From NetDoctor to working with the NHS: Introducing Rune Bech, a serial healthcare entrepreneur

12 min read

03 May 2019

Features Editor, Real Business

We've all heard of 'serial entrepreneurs'. Whilst the term is defined by financial recklessness by some, it's worn as a badge of honour by others. Whatever your personal opinion on the label, I bet you haven't heard of nearly as many 'serial healthcare entrepreneurs', have you? Well, we have one for you today, his name is Rune Bech and his business, Liva Healthcare, is teaming up with the NHS to tackle chronic diseases.

When we think of people who work in the healthcare sector, we usually picture serious characters who follow policies and create reports. Moreover, why shouldn’t they be serious? Through the work they do, they are saving lives.

But who says they can’t be entrepreneurial too? Rune Bech, our interviewee for today, is not only a serial healthcare entrepreneur extraordinaire, but he’s also an experienced journalist. For Bech, eventual entrepreneurial success would be defined by a combination of these two passions.

His first successful business was NetDoctor, the iconic medical advice and lifestyle platform he co-founded with the help of childhood friend and qualified doctor, Carl Brandt. (US publisher giant, Hearst, would later acquire the business).

Following this milestone moment, the duo returned to their native Denmark to talk through another idea. They decided that there could be a more proactive way to help patients deal with chronic diseases such as obesity, diabetes, and heart disease.

The result became the digital healthcare platform, Liva Healthcare, which started life in 2014 and is now being trialled by our very own NHS to help tackle the diabetes epidemic. Let’s find out more…

What events led you to Liva Healthcare?

Having been in the digital health space for years and starting NetDoctor in 1998, we wanted to create a platform that would help healthcare providers become more efficient and stop the progression of lifestyle disease for patients. Liva Healthcare was created in response to these issues. In short, our idea was born to facilitate a growing need to help both patients and healthcare providers tackle chronic illnesses.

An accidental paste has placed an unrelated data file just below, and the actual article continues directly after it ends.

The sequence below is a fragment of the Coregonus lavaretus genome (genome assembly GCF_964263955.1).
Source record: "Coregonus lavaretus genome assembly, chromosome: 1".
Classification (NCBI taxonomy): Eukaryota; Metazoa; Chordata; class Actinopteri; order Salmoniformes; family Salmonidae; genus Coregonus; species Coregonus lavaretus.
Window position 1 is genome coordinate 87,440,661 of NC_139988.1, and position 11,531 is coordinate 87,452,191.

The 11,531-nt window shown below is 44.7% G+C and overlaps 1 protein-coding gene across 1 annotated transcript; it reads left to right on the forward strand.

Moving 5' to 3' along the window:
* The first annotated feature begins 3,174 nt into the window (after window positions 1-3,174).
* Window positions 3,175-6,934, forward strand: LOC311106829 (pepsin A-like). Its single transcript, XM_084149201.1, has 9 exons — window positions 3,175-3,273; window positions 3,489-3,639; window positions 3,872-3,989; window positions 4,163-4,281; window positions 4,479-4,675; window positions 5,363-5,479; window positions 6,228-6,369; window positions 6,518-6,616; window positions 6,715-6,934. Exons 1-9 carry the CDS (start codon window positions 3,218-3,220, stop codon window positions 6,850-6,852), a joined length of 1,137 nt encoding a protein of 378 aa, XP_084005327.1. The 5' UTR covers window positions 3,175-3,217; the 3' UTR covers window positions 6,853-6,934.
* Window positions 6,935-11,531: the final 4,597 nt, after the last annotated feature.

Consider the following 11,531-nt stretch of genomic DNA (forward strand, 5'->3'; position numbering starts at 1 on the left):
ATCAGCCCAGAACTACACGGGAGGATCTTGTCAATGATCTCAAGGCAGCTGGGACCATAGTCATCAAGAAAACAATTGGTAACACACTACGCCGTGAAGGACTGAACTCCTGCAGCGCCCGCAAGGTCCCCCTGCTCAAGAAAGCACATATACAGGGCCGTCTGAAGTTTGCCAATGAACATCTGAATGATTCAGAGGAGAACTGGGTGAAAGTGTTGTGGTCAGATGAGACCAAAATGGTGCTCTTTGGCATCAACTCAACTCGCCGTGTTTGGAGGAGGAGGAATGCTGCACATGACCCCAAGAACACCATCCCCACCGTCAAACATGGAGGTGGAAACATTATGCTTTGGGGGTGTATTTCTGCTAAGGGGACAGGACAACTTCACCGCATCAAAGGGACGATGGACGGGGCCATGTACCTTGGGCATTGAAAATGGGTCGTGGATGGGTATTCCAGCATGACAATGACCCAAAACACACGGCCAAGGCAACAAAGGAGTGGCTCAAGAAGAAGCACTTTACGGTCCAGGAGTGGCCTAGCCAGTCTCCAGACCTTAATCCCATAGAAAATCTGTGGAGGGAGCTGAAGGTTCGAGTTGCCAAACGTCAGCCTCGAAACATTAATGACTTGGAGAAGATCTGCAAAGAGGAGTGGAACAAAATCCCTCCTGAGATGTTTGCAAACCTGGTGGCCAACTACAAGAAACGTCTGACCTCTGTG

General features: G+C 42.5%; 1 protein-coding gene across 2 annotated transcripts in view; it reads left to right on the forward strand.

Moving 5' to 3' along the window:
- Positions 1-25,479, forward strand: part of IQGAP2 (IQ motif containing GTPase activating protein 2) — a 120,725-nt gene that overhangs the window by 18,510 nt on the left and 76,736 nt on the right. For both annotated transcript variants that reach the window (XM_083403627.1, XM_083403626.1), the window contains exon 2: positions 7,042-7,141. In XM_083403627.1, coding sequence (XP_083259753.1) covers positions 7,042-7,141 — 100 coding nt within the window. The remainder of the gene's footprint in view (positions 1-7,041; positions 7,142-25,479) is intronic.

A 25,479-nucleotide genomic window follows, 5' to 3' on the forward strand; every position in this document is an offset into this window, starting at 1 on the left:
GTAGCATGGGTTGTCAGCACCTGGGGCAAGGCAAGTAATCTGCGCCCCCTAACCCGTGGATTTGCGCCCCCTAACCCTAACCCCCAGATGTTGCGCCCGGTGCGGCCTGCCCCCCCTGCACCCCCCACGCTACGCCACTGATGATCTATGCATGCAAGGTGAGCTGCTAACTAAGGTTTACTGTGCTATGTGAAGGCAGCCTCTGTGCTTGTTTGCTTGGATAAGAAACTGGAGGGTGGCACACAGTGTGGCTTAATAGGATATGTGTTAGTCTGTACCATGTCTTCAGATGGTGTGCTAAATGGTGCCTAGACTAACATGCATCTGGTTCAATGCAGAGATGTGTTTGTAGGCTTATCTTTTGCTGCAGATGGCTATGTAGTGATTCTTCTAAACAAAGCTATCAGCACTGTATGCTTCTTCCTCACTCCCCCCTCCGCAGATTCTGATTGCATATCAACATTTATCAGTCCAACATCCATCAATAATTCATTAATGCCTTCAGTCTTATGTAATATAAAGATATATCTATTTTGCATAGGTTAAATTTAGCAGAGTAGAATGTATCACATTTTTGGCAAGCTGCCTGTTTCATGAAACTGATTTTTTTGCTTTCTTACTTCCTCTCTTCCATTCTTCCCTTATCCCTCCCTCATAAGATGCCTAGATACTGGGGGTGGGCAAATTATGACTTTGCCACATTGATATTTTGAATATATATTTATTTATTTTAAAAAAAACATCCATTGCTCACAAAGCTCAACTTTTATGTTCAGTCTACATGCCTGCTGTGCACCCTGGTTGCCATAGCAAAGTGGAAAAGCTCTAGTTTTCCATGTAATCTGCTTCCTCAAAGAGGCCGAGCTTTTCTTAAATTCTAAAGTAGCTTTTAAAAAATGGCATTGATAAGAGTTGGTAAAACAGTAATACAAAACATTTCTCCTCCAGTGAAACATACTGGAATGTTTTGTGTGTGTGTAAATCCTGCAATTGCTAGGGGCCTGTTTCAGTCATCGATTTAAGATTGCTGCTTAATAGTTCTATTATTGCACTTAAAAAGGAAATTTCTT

Has the rise of digital technology helped health organisations empower their patients to take better care of themselves?

Liva Healthcare’s digital platform in action.

The wonderful thing about digital platforms is that you can reach more patients in less time, for the same amount or less money.

Allowing instant communication and the ability to monitor patients’ progress easily, technology can be hugely invaluable for healthcare professionals.

Technology also offers something completely different from the traditional ‘classroom style’ education that has previously been adopted by healthcare providers.

We have found that practitioners can reach 10 times the number of patients through digital channels compared to traditional channels.

While it ensures great efficiency, technology also enables a meaningful and empathetic dialogue between the two parties. Through Liva in particular, this is created with regular monitoring and weekly, monthly or quarterly check-ins with a personal health coach via the app.

How does the platform work? Is it patient facing or mostly for health practitioners?

Liva acts like a personal lifestyle coach in the pocket of a patient and sets goals, stores and manages data such as blood sugar levels and weight, and helps the user develop good habits that can be sustained in the long term.

Each patient is given a dedicated, personal health coach; these coaches come from a variety of backgrounds from nutritionists to psychologists. This ensures we have the broadest depth of knowledge for our patients.

Every patient begins with an initial face-to-face consultation with their health coach during which the patient’s personal goals are discussed and agreed. Following this, coaching is ongoing via text or video consultation and the health coach can be accessed every day.

For practitioners, they are able to see all of their patients within one platform, using Liva’s traffic light system they can see quickly who needs extra support. This ensures that no patients are lost and care can be prioritised for those in need. In short, in using digital tools like Liva you can reach more people, mentor them for longer, and achieve more effective outcomes.

Tell me about the moment you gained NHS England as a client in 2017?

NHS England decided they wanted to test different solutions to the lifestyle challenge facing patients. They approached 87 digital providers and chose four providers to take part in a pilot of 5000 patients. Each provider was given 1000 patients to see what outcomes could be achieved.

The pilot started in 2017 and the NHS is due to publish a report on the findings next year. After the success of the digital pilot, NHS England decided to include digital providers in the national rollout of the Healthier You: Diabetes Prevention Programme (NDPP).